The Who, What, Where, When and Sometimes, Why.

Breast Ultrasound

What is breast ultrasound?

Breast ultrasound uses sound waves to make images of the breast. Ultrasound images may be called sonograms.

Breast ultrasound is non-invasive. It’s often used as a follow-up test after an abnormal finding on a mammogram, breast MRI or clinical breast exam.

If a needle biopsy is needed, breast ultrasound may be used to help guide the procedure.

Learn more about follow-up after an abnormal finding.

Learn more about breast cancer diagnosis.
  

 Ultrsound image

Image courtesy of Lange Productions.

Breast cancer screening

Whole breast ultrasound is an ultrasound of the entire breast. Studies show whole breast ultrasound alone is not a good breast cancer screening tool [87,90].

Whole breast ultrasound has many false positive and false negative results [87,90]. A false positive result shows a person has breast cancer when they do not. A false negative result shows a person doesn’t have breast cancer when in fact, they do have breast cancer.

Whole breast ultrasound is not part of the National Comprehensive Cancer Network (NCCN) or the American Cancer Society (ACS) breast cancer screening recommendations [3-4].

However, targeted breast ultrasound (of the suspicious area only) is often used as a follow-up test after an abnormal finding on a mammogram, breast MRI or clinical breast exam.

Learn about breast cancer screening recommendations for women at average risk.

Learn about breast cancer screening recommendations for women at higher than average risk.

Under study

Whole breast ultrasound alone is not a good breast cancer screening tool. More research is needed to see if it’s helpful when used in combination with mammography or breast MRI [90].

Whole breast ultrasound and dense breast tissue

Studies have shown mammography combined with whole breast ultrasound may find slightly more breast cancers than mammography alone in women with dense breasts [21,87-88,91-95].

However, mammography plus whole breast ultrasound leads to more false positive results than mammography alone [21,87-88,95-96]. False positive results must be checked to be sure there’s no breast cancer. Follow-up tests, and sometimes a biopsy, are needed to check a false positive result.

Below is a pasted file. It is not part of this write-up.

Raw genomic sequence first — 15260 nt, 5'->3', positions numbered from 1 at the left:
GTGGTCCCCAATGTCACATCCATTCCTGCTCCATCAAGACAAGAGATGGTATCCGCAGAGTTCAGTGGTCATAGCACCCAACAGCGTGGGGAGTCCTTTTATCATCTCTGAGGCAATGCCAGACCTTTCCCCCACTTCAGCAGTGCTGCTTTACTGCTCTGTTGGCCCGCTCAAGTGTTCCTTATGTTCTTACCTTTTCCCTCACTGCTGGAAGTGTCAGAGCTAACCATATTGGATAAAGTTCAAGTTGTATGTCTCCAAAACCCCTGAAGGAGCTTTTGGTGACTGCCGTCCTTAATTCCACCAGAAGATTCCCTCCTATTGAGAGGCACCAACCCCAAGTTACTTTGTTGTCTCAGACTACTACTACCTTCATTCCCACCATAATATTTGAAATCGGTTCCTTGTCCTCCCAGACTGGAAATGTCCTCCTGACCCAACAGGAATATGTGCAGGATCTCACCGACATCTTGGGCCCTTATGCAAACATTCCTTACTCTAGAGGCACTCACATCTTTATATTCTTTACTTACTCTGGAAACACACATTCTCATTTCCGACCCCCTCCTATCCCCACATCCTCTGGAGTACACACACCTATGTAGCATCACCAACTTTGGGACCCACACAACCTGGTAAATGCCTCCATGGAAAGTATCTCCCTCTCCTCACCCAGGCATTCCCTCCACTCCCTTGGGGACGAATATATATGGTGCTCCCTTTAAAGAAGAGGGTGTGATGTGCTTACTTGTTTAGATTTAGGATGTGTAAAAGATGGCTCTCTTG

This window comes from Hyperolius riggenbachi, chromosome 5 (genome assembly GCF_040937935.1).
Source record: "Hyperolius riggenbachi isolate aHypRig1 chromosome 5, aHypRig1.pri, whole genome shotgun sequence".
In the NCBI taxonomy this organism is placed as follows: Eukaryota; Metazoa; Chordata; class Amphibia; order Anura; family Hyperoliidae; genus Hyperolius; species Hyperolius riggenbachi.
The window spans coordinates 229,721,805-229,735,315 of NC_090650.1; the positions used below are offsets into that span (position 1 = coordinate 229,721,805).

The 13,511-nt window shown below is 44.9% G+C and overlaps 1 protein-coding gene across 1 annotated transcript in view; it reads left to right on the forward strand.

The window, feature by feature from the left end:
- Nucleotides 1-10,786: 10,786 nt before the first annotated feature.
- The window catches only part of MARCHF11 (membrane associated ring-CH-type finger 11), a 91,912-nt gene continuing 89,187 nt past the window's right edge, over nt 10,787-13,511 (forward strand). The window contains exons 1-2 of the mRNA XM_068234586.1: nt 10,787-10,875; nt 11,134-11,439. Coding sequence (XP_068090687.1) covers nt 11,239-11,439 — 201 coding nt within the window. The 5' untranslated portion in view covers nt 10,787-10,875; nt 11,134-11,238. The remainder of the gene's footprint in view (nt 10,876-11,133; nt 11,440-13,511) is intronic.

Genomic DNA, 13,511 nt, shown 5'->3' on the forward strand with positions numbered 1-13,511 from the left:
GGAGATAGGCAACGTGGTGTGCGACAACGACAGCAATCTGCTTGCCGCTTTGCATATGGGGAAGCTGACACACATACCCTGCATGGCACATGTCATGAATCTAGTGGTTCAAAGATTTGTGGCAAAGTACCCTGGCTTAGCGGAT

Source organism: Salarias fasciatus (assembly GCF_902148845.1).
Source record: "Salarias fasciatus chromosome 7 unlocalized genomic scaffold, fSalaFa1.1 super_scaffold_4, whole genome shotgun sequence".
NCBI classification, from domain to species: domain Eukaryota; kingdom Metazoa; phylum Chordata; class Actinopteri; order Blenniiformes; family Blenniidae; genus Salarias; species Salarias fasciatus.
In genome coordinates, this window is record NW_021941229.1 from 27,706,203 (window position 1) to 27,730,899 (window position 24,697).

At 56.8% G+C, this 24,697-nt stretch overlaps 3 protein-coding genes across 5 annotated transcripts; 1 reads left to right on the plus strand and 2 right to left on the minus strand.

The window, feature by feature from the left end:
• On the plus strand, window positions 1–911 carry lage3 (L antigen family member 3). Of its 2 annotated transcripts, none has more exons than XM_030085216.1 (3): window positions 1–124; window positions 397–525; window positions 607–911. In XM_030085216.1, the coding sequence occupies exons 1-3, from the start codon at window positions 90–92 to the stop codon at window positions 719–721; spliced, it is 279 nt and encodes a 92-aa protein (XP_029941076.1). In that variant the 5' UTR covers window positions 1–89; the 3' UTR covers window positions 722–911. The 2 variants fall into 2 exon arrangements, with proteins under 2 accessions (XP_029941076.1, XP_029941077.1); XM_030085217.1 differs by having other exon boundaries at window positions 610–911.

There are no special screening guidelines for women with dense breasts [3-4]. Whole breast ultrasound is not part of the NCCN or the ACS breast cancer screening recommendations for women at average risk or for women at higher than average risk [3-4].

Learn more about breast cancer screening recommendations.

Learn more about breast density and mammography.

Learn more about breast density and breast cancer risk.

Whole breast ultrasound for women at higher risk of breast cancer

For women at higher than average risk of breast cancer, screening with whole breast ultrasound doesn’t appear to add extra benefit to screening with breast MRI and mammography [87,95].

Studies are looking at whether whole breast ultrasound may be a useful addition to screening mammography among women at higher risk of breast cancer for whom breast MRI is not recommended [87].

Women at higher risk who are recommended breast MRI as part of breast cancer screening, but can’t have one for medical reasons, may consider whole breast ultrasound [3].

Learn about breast cancer screening recommendations for women at higher than average risk

Automated whole breast ultrasound

Whole breast ultrasound exams are most often performed with a hand-held ultrasound device (see image above). The quality of the image can vary greatly, depending on the skill and experience of the person doing the exam.

Automated whole breast ultrasound is under study to see if it may help improve image quality [92]. However, it’s not widely available or routinely used.

Updated 11/09/21

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